Ransomware: What is the software used to hack Travelex?
Patrick Atack
A statement seen on Travelex's website said "detailed forensic analysis is fully underway" by the firm. (Credit: https://www.travelex.com)

A statement seen on Travelex's website said "detailed forensic analysis is fully underway" by the firm. (Credit: https://www.travelex.com)

Global foreign exchange company Travelex confirmed earlier this week that it had been the victim of a so-called 'ransomware' attack - a form of cyber attack which encrypts data and will only release it when a ransom is paid. 

Since the news of the attack emerged, it has been confirmed the Sodinokibi software was used by hackers. It is also known as REvil. 


What is ransomware? 

According to the UK's National Cyber Security Centre, which operates as part of the UK's intelligence service GCHQ, ransomware is a type of malware (malicious software) that locks a computer screen or encrypts files. The point of this is to block companies from their own data, such as credit card details, or even entire systems. 

Some ransomware will only block a certain screen, usually that of the infected computer. 

But others, such as REvil, attach themselves to an entire system, working to encrypt private data. The reason Travelex has decided to turn off its systems is to stop the spread of the virus (they were still off on Thursday morning 9 January).

Some attacks, such as the now infamous WannaCry attack in 2017, will act as a "worm". This type of virus does not need a sender or a receiver to interact with it, because once it has gained access to a network it can move to separate computers on its own. 


How does the 'ransom' work?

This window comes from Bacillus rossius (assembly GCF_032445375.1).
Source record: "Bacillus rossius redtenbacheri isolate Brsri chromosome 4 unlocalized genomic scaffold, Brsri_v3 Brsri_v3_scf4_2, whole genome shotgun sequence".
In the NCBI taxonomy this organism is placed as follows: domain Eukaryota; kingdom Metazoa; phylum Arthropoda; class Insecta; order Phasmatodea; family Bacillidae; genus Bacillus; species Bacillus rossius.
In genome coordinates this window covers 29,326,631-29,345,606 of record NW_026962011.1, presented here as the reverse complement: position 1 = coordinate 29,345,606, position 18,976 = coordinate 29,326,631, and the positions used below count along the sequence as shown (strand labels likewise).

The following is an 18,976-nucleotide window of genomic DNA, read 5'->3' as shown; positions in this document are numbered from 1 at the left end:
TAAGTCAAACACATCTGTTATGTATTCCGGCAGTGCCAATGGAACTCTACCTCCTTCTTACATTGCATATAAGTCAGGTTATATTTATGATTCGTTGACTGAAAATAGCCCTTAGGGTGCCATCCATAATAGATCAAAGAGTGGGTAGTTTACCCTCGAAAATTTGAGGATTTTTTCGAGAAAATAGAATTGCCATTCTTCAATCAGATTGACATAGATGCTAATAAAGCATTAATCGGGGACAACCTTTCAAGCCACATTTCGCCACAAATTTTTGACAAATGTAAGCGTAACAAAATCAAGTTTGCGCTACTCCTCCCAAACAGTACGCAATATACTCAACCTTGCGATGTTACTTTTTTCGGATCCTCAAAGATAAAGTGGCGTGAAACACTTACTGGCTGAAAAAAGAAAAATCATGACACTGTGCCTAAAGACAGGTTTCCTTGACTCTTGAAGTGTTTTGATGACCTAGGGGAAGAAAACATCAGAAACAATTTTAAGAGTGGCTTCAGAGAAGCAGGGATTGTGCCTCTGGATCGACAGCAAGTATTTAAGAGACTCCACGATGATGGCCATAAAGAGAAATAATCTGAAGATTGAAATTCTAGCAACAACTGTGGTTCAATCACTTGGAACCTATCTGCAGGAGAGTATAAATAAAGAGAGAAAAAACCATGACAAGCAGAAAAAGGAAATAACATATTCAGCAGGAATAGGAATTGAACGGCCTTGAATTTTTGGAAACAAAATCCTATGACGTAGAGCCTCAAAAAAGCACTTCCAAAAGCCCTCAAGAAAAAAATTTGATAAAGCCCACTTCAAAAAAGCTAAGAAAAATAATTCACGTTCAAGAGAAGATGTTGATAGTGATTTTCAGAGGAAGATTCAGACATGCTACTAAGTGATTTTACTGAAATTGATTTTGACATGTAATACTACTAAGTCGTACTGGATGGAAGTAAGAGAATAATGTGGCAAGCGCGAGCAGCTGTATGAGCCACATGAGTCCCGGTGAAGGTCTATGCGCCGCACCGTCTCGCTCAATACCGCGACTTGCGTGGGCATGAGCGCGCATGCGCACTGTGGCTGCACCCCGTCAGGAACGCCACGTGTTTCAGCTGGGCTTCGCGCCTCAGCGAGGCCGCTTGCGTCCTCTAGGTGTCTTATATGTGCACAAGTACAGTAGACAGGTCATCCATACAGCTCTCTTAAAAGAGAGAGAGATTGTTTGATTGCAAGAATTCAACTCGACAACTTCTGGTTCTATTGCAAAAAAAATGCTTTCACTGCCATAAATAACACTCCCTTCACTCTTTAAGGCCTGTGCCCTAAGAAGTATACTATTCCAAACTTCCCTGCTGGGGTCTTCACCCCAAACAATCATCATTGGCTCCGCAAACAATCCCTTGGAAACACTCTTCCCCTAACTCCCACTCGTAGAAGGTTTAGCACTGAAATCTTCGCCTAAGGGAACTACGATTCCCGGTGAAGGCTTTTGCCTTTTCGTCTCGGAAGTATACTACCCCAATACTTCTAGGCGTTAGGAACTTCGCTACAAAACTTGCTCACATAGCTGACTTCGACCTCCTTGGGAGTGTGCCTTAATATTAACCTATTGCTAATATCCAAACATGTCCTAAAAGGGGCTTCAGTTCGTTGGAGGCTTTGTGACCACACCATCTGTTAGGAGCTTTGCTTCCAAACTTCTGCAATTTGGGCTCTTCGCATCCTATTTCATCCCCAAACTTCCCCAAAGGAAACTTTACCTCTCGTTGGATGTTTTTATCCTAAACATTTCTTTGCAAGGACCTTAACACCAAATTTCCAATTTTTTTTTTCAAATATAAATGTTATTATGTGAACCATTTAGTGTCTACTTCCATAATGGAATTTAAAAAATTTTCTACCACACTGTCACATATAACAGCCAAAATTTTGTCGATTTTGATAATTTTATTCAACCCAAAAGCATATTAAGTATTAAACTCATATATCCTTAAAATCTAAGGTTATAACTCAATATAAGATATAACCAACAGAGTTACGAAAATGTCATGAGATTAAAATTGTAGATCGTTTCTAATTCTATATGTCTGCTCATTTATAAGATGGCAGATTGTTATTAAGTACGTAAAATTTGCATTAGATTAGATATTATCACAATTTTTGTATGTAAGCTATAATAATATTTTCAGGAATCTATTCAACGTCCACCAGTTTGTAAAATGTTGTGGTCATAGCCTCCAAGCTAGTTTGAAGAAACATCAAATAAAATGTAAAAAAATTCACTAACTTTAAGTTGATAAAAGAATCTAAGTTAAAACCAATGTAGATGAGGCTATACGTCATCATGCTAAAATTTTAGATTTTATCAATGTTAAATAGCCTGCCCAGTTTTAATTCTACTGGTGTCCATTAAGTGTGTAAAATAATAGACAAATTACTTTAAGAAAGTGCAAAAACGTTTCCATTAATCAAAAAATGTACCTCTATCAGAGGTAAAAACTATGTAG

Hackers that use ransomware generally send messages to victims saying their computer or their files can be unlocked by transferring Bitcoin or similar cryptocurrency to the hackers. 

Most hackers target small organisations or individuals with this kind of attack, according to NCSC. "They are generally attacks of opportunity and are not normally targeted at specific individuals or systems," it says. 

In cases where a ransom is asked for, and paid, but the files are not unlocked a different name is used. These cases are called "wiper malware." 


How should I avoid malware? 

The first step is anti-phishing measures. This could be as simple as educating staff on the kind of email not to open. 

It may also help to restrict access to your network, and only allow full access to users who need it.

And perhaps most crucially: have an up-to-date back-up of all your company data. 


What next for Travelex? 

It is understood that hackers have told Travelex to transfer $6m to get their systems unlocked. The NCSC warns companies and individuals not to pay the ransom, in part because there is no guarantee it will result in the release of the property. 

"There are increasingly cases where ransomware attacks are directed specifically at an organisation with much larger ransom demands. In some cases, due to the automation involved in the attacks, ransomware has struck the same victim more than once," the NCSC website advised. 

A company statement said: "We are aware of this incident and working closely with the affected organisation to understand its impact."